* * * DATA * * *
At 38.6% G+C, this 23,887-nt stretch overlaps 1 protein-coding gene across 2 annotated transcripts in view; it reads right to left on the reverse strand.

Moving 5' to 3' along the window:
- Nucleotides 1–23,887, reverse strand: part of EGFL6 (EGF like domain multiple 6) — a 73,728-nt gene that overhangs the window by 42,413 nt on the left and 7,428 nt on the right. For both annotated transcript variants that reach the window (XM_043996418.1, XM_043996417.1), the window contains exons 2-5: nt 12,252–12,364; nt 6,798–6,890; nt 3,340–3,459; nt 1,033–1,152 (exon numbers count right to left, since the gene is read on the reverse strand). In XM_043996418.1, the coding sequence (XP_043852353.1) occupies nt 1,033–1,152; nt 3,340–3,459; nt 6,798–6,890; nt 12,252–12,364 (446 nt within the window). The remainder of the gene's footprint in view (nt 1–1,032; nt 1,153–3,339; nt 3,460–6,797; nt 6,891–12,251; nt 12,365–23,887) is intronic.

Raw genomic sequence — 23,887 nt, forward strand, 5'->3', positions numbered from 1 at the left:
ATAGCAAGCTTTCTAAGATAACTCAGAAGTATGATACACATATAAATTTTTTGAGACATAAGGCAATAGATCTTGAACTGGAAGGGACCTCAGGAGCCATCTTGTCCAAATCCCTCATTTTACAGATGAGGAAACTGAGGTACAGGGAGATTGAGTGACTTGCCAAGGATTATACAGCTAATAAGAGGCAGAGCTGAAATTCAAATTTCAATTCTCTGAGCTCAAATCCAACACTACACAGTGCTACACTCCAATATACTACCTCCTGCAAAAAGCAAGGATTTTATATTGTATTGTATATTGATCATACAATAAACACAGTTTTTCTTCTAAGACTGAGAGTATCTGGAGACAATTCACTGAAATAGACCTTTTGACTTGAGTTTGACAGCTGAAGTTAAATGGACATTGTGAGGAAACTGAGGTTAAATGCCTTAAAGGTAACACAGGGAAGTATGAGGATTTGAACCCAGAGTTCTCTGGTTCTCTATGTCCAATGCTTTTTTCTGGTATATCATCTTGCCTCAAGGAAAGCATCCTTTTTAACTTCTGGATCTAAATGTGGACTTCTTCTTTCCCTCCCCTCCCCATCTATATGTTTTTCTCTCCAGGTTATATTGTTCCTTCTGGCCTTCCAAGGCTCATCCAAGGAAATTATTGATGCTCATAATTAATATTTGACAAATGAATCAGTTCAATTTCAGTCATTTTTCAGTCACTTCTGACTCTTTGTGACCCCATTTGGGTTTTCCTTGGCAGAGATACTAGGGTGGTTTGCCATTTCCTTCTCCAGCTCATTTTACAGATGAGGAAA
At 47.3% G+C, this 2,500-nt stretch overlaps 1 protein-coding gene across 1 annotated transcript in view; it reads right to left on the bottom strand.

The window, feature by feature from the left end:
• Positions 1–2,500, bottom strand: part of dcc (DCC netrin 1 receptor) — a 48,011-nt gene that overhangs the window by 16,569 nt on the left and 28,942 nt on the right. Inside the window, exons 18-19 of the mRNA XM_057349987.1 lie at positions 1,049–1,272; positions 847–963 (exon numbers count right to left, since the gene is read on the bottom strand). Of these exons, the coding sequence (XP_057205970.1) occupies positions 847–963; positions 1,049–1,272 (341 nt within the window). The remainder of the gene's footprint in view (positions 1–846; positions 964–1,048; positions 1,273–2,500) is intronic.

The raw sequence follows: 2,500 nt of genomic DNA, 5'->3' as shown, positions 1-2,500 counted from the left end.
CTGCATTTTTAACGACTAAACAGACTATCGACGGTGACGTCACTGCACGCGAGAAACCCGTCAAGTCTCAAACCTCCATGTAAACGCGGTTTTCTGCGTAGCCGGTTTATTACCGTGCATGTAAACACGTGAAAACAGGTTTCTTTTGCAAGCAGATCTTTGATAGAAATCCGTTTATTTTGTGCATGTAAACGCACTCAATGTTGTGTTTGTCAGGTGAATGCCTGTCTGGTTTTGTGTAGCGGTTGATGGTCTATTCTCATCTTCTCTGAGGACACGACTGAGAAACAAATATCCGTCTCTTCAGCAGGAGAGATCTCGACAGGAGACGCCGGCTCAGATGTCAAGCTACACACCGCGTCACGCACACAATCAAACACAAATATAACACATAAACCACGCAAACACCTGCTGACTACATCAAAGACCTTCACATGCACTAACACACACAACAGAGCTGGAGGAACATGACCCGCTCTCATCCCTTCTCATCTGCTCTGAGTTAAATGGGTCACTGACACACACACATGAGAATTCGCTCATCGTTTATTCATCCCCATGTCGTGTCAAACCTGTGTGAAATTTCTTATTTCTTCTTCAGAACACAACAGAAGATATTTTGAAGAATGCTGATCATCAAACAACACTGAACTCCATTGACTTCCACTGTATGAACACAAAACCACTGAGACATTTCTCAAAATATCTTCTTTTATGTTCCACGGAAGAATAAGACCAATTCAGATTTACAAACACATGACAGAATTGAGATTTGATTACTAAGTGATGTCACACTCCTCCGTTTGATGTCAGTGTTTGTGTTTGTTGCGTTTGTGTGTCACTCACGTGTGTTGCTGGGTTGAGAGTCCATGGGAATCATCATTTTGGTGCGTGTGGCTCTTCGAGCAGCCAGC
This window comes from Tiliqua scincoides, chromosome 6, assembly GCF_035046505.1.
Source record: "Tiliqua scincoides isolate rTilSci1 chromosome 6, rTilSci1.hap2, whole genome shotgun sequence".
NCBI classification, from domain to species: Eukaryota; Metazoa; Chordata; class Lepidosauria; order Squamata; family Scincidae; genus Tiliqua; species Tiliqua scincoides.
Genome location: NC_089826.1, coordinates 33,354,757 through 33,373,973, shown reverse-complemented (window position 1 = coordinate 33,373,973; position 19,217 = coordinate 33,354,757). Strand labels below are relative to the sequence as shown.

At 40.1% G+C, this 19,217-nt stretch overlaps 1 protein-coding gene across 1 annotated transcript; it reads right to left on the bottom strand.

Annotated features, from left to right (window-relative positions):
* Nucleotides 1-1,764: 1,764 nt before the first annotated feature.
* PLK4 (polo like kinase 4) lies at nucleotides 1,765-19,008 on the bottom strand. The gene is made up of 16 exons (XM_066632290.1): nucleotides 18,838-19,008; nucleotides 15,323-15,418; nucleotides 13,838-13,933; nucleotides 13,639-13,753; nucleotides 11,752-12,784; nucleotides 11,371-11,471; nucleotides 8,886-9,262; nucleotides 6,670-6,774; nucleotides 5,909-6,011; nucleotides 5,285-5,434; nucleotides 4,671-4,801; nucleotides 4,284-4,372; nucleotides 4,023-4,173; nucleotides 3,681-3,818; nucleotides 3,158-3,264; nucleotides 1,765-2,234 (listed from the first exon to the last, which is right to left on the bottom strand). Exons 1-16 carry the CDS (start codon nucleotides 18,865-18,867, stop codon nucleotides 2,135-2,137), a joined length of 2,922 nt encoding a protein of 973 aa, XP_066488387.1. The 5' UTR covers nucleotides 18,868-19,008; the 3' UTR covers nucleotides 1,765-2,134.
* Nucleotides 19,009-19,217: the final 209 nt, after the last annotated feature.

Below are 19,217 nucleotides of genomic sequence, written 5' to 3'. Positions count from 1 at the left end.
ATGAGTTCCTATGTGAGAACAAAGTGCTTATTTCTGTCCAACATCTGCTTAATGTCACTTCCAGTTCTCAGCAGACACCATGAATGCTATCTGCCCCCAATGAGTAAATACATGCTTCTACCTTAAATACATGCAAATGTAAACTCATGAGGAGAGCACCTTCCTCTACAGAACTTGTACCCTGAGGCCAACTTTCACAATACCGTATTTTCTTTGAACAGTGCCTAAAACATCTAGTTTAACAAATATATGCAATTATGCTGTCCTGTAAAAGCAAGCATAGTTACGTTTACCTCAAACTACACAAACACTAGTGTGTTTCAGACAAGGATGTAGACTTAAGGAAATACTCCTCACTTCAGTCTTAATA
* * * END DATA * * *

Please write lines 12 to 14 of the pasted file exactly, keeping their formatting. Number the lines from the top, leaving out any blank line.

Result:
Source record: "Tiliqua scincoides isolate rTilSci1 chromosome 6, rTilSci1.hap2, whole genome shotgun sequence".
NCBI classification, from domain to species: Eukaryota; Metazoa; Chordata; class Lepidosauria; order Squamata; family Scincidae; genus Tiliqua; species Tiliqua scincoides.
Genome location: NC_089826.1, coordinates 33,354,757 through 33,373,973, shown reverse-complemented (window position 1 = coordinate 33,373,973; position 19,217 = coordinate 33,354,757). Strand labels below are relative to the sequence as shown.